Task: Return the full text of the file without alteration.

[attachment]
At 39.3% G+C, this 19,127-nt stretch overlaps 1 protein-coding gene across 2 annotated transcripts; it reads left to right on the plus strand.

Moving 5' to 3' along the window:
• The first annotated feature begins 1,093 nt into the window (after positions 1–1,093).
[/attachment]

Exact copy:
At 39.3% G+C, this 19,127-nt stretch overlaps 1 protein-coding gene across 2 annotated transcripts; it reads left to right on the plus strand.

Moving 5' to 3' along the window:
• The first annotated feature begins 1,093 nt into the window (after positions 1–1,093).